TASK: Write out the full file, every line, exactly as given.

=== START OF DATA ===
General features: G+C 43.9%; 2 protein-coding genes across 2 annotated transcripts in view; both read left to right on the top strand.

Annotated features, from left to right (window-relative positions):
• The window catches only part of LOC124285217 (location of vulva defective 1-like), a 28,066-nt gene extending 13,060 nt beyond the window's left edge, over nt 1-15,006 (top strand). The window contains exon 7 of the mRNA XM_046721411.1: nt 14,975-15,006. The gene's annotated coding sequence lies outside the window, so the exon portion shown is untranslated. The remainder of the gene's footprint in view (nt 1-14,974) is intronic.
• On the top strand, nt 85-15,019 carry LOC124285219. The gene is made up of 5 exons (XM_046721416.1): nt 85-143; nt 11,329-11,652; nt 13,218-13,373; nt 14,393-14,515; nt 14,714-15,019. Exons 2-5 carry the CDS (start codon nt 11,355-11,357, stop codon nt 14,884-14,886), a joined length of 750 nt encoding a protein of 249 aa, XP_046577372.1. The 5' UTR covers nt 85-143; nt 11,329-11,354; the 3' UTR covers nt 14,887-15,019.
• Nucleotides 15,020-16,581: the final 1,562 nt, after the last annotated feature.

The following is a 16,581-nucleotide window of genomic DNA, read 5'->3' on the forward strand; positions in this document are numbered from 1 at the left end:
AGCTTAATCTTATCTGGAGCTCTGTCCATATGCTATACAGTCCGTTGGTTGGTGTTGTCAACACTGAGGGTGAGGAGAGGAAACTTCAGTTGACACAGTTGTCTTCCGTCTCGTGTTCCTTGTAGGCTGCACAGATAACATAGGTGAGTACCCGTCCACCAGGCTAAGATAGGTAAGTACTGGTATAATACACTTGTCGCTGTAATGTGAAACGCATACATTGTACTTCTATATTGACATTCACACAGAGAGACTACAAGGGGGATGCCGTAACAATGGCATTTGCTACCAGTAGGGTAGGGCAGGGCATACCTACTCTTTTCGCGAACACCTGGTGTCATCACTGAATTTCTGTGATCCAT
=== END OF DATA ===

General features: G+C 43.9%; 2 protein-coding genes across 2 annotated transcripts in view; both read left to right on the top strand.

Annotated features, from left to right (window-relative positions):
• The window catches only part of LOC124285217 (location of vulva defective 1-like), a 28,066-nt gene extending 13,060 nt beyond the window's left edge, over nt 1-15,006 (top strand). The window contains exon 7 of the mRNA XM_046721411.1: nt 14,975-15,006. The gene's annotated coding sequence lies outside the window, so the exon portion shown is untranslated. The remainder of the gene's footprint in view (nt 1-14,974) is intronic.
• On the top strand, nt 85-15,019 carry LOC124285219. The gene is made up of 5 exons (XM_046721416.1): nt 85-143; nt 11,329-11,652; nt 13,218-13,373; nt 14,393-14,515; nt 14,714-15,019. Exons 2-5 carry the CDS (start codon nt 11,355-11,357, stop codon nt 14,884-14,886), a joined length of 750 nt encoding a protein of 249 aa, XP_046577372.1. The 5' UTR covers nt 85-143; nt 11,329-11,354; the 3' UTR covers nt 14,887-15,019.
• Nucleotides 15,020-16,581: the final 1,562 nt, after the last annotated feature.

The following is a 16,581-nucleotide window of genomic DNA, read 5'->3' on the forward strand; positions in this document are numbered from 1 at the left end:
AGCTTAATCTTATCTGGAGCTCTGTCCATATGCTATACAGTCCGTTGGTTGGTGTTGTCAACACTGAGGGTGAGGAGAGGAAACTTCAGTTGACACAGTTGTCTTCCGTCTCGTGTTCCTTGTAGGCTGCACAGATAACATAGGTGAGTACCCGTCCACCAGGCTAAGATAGGTAAGTACTGGTATAATACACTTGTCGCTGTAATGTGAAACGCATACATTGTACTTCTATATTGACATTCACACAGAGAGACTACAAGGGGGATGCCGTAACAATGGCATTTGCTACCAGTAGGGTAGGGCAGGGCATACCTACTCTTTTCGCGAACACCTGGTGTCATCACTGAATTTCTGTGATCCAT